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No holes in the safety net

Hurricane preparedness a top priority at West Houston community

Created date

August 20th, 2014
ETH_0914_weatherproof_pic3ADJ_web.jpg
ETH_0914_weatherproof_pic3ADJ_web.jpg

No one likes to think about natural disasters. But when you live in a region prone to tropical storms and hurricanes, it doesn’t hurt to be prepared.

David Roth, a forecaster for the National Weather Service (NWS), says the Texas coast averages three tropical storms and/or hurricanes every four years. In Roth’s report, Texas Hurricane History, published by the NWS, he says Texas’s longest hurricane-free period was ten years, from October 1989 (Hurricane Jerry) through August 1999 (Hurricane Bret).

The data supports what Gulf Coast dwellers know instinctively—storms will come; it’s just a matter of when and where they’ll hit.

“Since we cannot prevent hurricanes, the next best thing to do is to know what they can do and be prepared,” wrote Roth in his report.

One group of savvy seniors in West Houston is doing just that.

Taking precautions

Staff and residents at Trace, an Erickson Living community, are taking every precaution to ensure that hurricane season, which runs from June 1 through November 30, doesn’t pose a threat.

“This is one of the safest places to be when a tropical storm or hurricane blows through Houston,” says resident Bill Mellin, who moved to Eagle’s Trace in 2005. “We proved that during [Hurricane] Ike.”

Bill leads the Community Emergency Response Team (CERT), a post he’s held for the past four years.

Working in conjunction with the City of Houston Office of Emergency Management and Harris County Citizens Corps, Eagle’s Trace regularly offers eight-week CERT training courses covering a full range of disaster preparedness topics.

“We’ve had about 75 residents complete the CERT training classes,” says Bill, a retired computer programmer. “After they go through the initial training, we continue to meet and plan for contingencies.”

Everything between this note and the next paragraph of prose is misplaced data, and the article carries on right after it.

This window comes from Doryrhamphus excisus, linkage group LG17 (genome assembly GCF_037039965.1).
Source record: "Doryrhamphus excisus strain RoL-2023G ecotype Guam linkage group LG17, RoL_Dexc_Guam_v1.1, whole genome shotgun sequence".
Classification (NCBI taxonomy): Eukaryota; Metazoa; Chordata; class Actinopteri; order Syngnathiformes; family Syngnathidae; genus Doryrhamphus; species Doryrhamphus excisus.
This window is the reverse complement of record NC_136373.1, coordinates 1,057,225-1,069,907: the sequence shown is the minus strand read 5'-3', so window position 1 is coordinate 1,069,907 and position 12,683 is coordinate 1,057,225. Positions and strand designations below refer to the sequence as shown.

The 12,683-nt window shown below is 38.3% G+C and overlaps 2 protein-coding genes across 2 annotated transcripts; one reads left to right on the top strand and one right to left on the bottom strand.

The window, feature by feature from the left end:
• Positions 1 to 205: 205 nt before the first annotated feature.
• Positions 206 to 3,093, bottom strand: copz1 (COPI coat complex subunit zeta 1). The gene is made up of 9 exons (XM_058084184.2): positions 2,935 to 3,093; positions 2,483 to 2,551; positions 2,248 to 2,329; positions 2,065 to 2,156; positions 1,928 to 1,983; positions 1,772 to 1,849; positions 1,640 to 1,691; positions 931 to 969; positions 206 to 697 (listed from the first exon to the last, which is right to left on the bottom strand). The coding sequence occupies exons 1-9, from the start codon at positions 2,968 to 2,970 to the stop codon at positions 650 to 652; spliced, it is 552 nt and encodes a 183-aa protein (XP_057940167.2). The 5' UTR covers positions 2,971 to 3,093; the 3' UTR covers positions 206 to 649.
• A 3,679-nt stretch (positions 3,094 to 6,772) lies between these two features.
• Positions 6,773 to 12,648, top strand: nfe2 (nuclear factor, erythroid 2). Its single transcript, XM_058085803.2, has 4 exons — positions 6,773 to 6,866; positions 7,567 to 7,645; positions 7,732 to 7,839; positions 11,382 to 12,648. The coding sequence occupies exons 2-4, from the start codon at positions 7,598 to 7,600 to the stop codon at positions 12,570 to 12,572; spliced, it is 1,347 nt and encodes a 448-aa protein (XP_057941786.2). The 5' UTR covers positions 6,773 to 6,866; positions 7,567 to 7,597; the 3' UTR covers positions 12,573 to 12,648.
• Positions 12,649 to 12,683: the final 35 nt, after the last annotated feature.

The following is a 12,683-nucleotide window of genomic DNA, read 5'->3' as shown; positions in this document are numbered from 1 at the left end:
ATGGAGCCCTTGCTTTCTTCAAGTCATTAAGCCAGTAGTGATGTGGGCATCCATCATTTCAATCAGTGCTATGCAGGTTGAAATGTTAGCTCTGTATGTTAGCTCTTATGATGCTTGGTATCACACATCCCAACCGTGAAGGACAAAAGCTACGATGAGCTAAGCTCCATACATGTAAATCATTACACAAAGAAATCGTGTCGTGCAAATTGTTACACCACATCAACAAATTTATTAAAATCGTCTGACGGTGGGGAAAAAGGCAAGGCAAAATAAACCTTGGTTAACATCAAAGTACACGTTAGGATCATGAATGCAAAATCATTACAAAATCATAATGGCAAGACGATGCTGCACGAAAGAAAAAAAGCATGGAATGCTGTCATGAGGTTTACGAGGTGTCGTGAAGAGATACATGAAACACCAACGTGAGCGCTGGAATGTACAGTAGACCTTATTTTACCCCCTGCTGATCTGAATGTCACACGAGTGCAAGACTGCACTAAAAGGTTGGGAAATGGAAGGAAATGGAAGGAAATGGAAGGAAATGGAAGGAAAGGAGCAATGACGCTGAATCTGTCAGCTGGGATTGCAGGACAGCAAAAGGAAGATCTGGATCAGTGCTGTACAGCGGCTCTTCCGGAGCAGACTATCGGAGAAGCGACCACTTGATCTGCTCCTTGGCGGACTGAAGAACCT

Proven track record

When Hurricane Ike hit in 2008, it proved the value of planning. With traffic at a standstill on all major highways out of Houston, Eagle’s Trace residents were safely nestled in their apartments and in the community’s clubhouse.

“We have a number of measures in place to make sure our residents are secure in the event of a tropical storm or hurricane,” says Director of General Services Mark Batterson. “We have back-up generators to power emergency lighting and medical equipment, we keep a two-week supply of food and water on site, and we’ve installed shatterproof window film on all clubhouse windows.”

Bill says its these measures, plus the community’s proven track record of taking care of its residents, that gives him peace of mind for the future.

“I’m safer here than I would be if I’d stayed in my home,” he says.

 

Eagle’s Trace safety measures

  • Backup generators to power emergency lighting and medical equipment
  • Electric and gas-powered pumps to augment city water pressure
  • Two-week supply of food and water kept on site
  • Shatterproof window film installed on clubhouse windows
  • Security staff trained as emergency medical technicians
  • Security staff on duty at all times
  • Operational emergency pull cords in each apartment even during extended outages
  • Swiftreach telephone system calls all apartments simultaneously with notifications
  • A satellite phone with a designated phone number for family members to check on loved ones
  • CERT-trained floor captains available to assist residents

 

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